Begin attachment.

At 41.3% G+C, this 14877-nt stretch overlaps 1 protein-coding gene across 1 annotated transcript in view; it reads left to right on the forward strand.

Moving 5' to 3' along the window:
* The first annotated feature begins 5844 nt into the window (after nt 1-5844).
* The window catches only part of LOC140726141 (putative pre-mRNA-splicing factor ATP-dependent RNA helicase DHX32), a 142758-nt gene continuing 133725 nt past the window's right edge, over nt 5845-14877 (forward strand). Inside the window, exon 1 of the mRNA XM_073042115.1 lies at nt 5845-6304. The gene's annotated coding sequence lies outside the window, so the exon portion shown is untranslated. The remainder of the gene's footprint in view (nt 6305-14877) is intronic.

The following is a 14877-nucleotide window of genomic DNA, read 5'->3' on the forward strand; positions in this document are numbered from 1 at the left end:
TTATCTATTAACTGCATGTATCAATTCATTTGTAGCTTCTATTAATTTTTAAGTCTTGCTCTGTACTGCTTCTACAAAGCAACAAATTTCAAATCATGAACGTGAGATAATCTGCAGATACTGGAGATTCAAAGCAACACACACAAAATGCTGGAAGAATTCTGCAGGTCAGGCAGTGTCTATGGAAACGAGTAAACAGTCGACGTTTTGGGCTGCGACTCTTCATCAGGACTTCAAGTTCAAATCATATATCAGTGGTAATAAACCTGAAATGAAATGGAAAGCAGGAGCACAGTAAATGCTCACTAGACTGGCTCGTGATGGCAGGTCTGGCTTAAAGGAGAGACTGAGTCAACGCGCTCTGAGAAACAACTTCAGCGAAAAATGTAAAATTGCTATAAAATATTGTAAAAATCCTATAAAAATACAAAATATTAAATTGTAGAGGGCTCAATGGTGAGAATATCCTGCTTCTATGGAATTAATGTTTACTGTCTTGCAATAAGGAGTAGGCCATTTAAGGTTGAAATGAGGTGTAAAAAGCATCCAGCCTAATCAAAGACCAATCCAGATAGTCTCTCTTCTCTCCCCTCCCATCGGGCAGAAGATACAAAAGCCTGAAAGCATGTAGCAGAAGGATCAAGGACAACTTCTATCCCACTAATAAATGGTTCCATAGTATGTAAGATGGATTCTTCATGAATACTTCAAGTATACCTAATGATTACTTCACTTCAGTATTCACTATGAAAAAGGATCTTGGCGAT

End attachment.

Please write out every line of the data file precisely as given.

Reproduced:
At 41.3% G+C, this 14877-nt stretch overlaps 1 protein-coding gene across 1 annotated transcript in view; it reads left to right on the forward strand.

Moving 5' to 3' along the window:
* The first annotated feature begins 5844 nt into the window (after nt 1-5844).
* The window catches only part of LOC140726141 (putative pre-mRNA-splicing factor ATP-dependent RNA helicase DHX32), a 142758-nt gene continuing 133725 nt past the window's right edge, over nt 5845-14877 (forward strand). Inside the window, exon 1 of the mRNA XM_073042115.1 lies at nt 5845-6304. The gene's annotated coding sequence lies outside the window, so the exon portion shown is untranslated. The remainder of the gene's footprint in view (nt 6305-14877) is intronic.

The following is a 14877-nucleotide window of genomic DNA, read 5'->3' on the forward strand; positions in this document are numbered from 1 at the left end:
TTATCTATTAACTGCATGTATCAATTCATTTGTAGCTTCTATTAATTTTTAAGTCTTGCTCTGTACTGCTTCTACAAAGCAACAAATTTCAAATCATGAACGTGAGATAATCTGCAGATACTGGAGATTCAAAGCAACACACACAAAATGCTGGAAGAATTCTGCAGGTCAGGCAGTGTCTATGGAAACGAGTAAACAGTCGACGTTTTGGGCTGCGACTCTTCATCAGGACTTCAAGTTCAAATCATATATCAGTGGTAATAAACCTGAAATGAAATGGAAAGCAGGAGCACAGTAAATGCTCACTAGACTGGCTCGTGATGGCAGGTCTGGCTTAAAGGAGAGACTGAGTCAACGCGCTCTGAGAAACAACTTCAGCGAAAAATGTAAAATTGCTATAAAATATTGTAAAAATCCTATAAAAATACAAAATATTAAATTGTAGAGGGCTCAATGGTGAGAATATCCTGCTTCTATGGAATTAATGTTTACTGTCTTGCAATAAGGAGTAGGCCATTTAAGGTTGAAATGAGGTGTAAAAAGCATCCAGCCTAATCAAAGACCAATCCAGATAGTCTCTCTTCTCTCCCCTCCCATCGGGCAGAAGATACAAAAGCCTGAAAGCATGTAGCAGAAGGATCAAGGACAACTTCTATCCCACTAATAAATGGTTCCATAGTATGTAAGATGGATTCTTCATGAATACTTCAAGTATACCTAATGATTACTTCACTTCAGTATTCACTATGAAAAAGGATCTTGGCGAT